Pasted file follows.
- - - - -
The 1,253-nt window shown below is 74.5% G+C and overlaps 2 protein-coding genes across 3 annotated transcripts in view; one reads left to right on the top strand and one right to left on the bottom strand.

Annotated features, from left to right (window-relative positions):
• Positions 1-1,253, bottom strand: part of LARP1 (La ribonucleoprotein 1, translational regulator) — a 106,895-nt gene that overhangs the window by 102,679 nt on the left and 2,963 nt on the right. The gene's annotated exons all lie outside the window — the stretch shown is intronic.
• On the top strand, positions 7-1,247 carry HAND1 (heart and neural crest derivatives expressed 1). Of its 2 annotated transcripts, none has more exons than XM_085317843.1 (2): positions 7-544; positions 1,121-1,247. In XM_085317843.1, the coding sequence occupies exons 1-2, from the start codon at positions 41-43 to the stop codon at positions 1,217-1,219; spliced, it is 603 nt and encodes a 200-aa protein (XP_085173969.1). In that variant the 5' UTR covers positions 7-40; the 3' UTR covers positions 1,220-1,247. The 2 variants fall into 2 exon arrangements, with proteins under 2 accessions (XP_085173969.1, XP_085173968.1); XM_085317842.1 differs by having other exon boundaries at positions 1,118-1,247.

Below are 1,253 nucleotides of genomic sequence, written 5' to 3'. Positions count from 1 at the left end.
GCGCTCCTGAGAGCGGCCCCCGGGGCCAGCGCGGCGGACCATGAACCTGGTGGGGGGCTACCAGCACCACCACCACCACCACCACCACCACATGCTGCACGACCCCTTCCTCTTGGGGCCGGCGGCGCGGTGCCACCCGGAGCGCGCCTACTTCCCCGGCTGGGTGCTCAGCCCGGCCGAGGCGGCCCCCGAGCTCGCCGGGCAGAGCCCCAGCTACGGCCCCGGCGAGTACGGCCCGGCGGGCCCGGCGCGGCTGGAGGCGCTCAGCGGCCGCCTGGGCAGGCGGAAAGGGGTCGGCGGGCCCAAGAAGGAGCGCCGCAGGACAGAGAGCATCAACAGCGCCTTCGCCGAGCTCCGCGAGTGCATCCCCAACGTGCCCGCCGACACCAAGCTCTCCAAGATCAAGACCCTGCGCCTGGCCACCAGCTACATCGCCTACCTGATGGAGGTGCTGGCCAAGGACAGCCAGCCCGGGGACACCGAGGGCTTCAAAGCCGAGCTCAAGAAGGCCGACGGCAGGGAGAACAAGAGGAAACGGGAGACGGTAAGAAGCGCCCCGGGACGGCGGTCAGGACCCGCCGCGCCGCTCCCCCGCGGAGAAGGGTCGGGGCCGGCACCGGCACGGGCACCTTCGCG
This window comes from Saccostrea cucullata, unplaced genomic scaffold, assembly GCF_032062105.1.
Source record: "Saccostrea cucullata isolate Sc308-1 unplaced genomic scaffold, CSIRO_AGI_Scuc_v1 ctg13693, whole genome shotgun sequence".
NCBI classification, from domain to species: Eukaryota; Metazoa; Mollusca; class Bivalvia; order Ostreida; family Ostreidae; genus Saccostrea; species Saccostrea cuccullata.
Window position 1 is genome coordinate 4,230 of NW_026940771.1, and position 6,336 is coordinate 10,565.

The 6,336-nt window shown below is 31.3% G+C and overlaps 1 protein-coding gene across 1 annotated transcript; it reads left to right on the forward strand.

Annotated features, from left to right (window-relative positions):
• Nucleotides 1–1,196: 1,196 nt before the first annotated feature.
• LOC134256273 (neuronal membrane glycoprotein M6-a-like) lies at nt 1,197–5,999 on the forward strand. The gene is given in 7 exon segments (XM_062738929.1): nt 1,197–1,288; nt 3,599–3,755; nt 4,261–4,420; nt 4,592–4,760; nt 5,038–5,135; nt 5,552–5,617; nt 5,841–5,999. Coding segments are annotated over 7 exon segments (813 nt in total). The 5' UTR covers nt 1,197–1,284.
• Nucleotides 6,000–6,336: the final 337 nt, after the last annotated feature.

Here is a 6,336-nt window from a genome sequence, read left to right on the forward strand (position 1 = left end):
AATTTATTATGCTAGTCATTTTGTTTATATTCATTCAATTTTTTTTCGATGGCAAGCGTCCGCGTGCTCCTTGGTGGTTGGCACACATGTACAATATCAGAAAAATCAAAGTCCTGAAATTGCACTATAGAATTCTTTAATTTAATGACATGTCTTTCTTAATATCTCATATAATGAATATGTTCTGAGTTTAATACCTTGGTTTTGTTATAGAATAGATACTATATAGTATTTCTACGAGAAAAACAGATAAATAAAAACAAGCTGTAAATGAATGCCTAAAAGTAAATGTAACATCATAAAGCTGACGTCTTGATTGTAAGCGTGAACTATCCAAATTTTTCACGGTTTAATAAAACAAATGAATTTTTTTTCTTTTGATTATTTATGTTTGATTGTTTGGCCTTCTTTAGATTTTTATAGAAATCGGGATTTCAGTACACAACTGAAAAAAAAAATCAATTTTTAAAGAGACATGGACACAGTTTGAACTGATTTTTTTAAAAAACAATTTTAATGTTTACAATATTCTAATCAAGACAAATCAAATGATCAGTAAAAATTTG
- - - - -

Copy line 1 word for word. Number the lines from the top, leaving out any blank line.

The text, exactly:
The 1,253-nt window shown below is 74.5% G+C and overlaps 2 protein-coding genes across 3 annotated transcripts in view; one reads left to right on the top strand and one right to left on the bottom strand.